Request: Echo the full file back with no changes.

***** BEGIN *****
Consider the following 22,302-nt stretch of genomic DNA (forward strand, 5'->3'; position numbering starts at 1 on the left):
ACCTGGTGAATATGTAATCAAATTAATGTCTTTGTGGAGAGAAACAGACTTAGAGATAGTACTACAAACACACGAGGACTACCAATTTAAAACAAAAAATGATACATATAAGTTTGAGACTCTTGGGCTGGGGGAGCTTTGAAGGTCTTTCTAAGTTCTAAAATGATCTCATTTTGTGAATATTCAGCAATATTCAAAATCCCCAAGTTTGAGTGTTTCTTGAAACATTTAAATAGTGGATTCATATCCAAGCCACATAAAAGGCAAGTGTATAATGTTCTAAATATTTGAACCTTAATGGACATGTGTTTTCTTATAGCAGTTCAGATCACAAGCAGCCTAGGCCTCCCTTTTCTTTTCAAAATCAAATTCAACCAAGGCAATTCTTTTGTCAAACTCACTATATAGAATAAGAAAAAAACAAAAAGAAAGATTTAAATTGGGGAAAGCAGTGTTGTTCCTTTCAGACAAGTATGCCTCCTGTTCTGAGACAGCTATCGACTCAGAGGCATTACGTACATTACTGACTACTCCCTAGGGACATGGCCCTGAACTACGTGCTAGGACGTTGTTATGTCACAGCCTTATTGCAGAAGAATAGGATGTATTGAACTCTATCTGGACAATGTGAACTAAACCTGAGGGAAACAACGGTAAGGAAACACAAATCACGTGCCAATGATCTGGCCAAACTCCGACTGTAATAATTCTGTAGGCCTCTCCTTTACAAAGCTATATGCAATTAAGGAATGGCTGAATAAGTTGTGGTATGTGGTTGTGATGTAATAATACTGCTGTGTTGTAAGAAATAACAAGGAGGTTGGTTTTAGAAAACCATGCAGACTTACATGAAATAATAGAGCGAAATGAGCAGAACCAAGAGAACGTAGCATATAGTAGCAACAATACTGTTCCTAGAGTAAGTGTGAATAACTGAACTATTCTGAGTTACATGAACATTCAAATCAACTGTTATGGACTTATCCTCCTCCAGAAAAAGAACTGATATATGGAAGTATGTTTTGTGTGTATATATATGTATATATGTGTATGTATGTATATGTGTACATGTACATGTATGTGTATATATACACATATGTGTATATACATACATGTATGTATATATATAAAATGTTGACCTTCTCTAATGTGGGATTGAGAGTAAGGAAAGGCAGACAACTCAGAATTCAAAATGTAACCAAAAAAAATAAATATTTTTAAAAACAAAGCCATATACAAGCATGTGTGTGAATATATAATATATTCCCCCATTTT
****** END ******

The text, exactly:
Consider the following 22,302-nt stretch of genomic DNA (forward strand, 5'->3'; position numbering starts at 1 on the left):
ACCTGGTGAATATGTAATCAAATTAATGTCTTTGTGGAGAGAAACAGACTTAGAGATAGTACTACAAACACACGAGGACTACCAATTTAAAACAAAAAATGATACATATAAGTTTGAGACTCTTGGGCTGGGGGAGCTTTGAAGGTCTTTCTAAGTTCTAAAATGATCTCATTTTGTGAATATTCAGCAATATTCAAAATCCCCAAGTTTGAGTGTTTCTTGAAACATTTAAATAGTGGATTCATATCCAAGCCACATAAAAGGCAAGTGTATAATGTTCTAAATATTTGAACCTTAATGGACATGTGTTTTCTTATAGCAGTTCAGATCACAAGCAGCCTAGGCCTCCCTTTTCTTTTCAAAATCAAATTCAACCAAGGCAATTCTTTTGTCAAACTCACTATATAGAATAAGAAAAAAACAAAAAGAAAGATTTAAATTGGGGAAAGCAGTGTTGTTCCTTTCAGACAAGTATGCCTCCTGTTCTGAGACAGCTATCGACTCAGAGGCATTACGTACATTACTGACTACTCCCTAGGGACATGGCCCTGAACTACGTGCTAGGACGTTGTTATGTCACAGCCTTATTGCAGAAGAATAGGATGTATTGAACTCTATCTGGACAATGTGAACTAAACCTGAGGGAAACAACGGTAAGGAAACACAAATCACGTGCCAATGATCTGGCCAAACTCCGACTGTAATAATTCTGTAGGCCTCTCCTTTACAAAGCTATATGCAATTAAGGAATGGCTGAATAAGTTGTGGTATGTGGTTGTGATGTAATAATACTGCTGTGTTGTAAGAAATAACAAGGAGGTTGGTTTTAGAAAACCATGCAGACTTACATGAAATAATAGAGCGAAATGAGCAGAACCAAGAGAACGTAGCATATAGTAGCAACAATACTGTTCCTAGAGTAAGTGTGAATAACTGAACTATTCTGAGTTACATGAACATTCAAATCAACTGTTATGGACTTATCCTCCTCCAGAAAAAGAACTGATATATGGAAGTATGTTTTGTGTGTATATATATGTATATATGTGTATGTATGTATATGTGTACATGTACATGTATGTGTATATATACACATATGTGTATATACATACATGTATGTATATATATAAAATGTTGACCTTCTCTAATGTGGGATTGAGAGTAAGGAAAGGCAGACAACTCAGAATTCAAAATGTAACCAAAAAAAATAAATATTTTTAAAAACAAAGCCATATACAAGCATGTGTGTGAATATATAATATATTCCCCCATTTT